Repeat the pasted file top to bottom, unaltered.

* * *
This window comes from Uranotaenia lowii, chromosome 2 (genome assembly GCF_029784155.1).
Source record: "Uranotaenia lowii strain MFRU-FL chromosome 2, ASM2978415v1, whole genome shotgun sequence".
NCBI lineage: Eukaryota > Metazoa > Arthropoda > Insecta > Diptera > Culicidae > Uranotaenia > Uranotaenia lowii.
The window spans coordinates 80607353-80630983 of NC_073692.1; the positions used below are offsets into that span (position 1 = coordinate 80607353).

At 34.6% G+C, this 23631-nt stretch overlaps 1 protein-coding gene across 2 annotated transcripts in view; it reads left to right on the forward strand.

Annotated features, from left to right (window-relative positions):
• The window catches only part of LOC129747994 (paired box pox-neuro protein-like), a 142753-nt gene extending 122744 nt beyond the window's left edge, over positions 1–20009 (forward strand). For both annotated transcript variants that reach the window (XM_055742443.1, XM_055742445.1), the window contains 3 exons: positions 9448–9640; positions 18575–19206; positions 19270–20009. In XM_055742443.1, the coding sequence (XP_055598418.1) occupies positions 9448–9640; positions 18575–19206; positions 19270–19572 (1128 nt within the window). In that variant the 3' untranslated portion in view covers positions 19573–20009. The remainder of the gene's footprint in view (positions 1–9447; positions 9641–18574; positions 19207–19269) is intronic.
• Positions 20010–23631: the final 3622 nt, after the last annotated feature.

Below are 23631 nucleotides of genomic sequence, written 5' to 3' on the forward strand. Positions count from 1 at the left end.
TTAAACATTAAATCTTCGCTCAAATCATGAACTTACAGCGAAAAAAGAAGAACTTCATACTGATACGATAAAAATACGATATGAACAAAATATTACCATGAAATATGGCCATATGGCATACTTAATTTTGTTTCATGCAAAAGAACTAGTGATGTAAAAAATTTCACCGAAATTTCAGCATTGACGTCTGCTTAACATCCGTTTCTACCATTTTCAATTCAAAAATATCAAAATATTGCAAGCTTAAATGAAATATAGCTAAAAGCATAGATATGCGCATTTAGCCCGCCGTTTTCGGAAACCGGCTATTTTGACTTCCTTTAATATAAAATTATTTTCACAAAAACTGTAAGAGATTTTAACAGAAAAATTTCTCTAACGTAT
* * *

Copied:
This window comes from Uranotaenia lowii, chromosome 2 (genome assembly GCF_029784155.1).
Source record: "Uranotaenia lowii strain MFRU-FL chromosome 2, ASM2978415v1, whole genome shotgun sequence".
NCBI lineage: Eukaryota > Metazoa > Arthropoda > Insecta > Diptera > Culicidae > Uranotaenia > Uranotaenia lowii.
The window spans coordinates 80607353-80630983 of NC_073692.1; the positions used below are offsets into that span (position 1 = coordinate 80607353).

At 34.6% G+C, this 23631-nt stretch overlaps 1 protein-coding gene across 2 annotated transcripts in view; it reads left to right on the forward strand.

Annotated features, from left to right (window-relative positions):
• The window catches only part of LOC129747994 (paired box pox-neuro protein-like), a 142753-nt gene extending 122744 nt beyond the window's left edge, over positions 1–20009 (forward strand). For both annotated transcript variants that reach the window (XM_055742443.1, XM_055742445.1), the window contains 3 exons: positions 9448–9640; positions 18575–19206; positions 19270–20009. In XM_055742443.1, the coding sequence (XP_055598418.1) occupies positions 9448–9640; positions 18575–19206; positions 19270–19572 (1128 nt within the window). In that variant the 3' untranslated portion in view covers positions 19573–20009. The remainder of the gene's footprint in view (positions 1–9447; positions 9641–18574; positions 19207–19269) is intronic.
• Positions 20010–23631: the final 3622 nt, after the last annotated feature.

Below are 23631 nucleotides of genomic sequence, written 5' to 3' on the forward strand. Positions count from 1 at the left end.
TTAAACATTAAATCTTCGCTCAAATCATGAACTTACAGCGAAAAAAGAAGAACTTCATACTGATACGATAAAAATACGATATGAACAAAATATTACCATGAAATATGGCCATATGGCATACTTAATTTTGTTTCATGCAAAAGAACTAGTGATGTAAAAAATTTCACCGAAATTTCAGCATTGACGTCTGCTTAACATCCGTTTCTACCATTTTCAATTCAAAAATATCAAAATATTGCAAGCTTAAATGAAATATAGCTAAAAGCATAGATATGCGCATTTAGCCCGCCGTTTTCGGAAACCGGCTATTTTGACTTCCTTTAATATAAAATTATTTTCACAAAAACTGTAAGAGATTTTAACAGAAAAATTTCTCTAACGTAT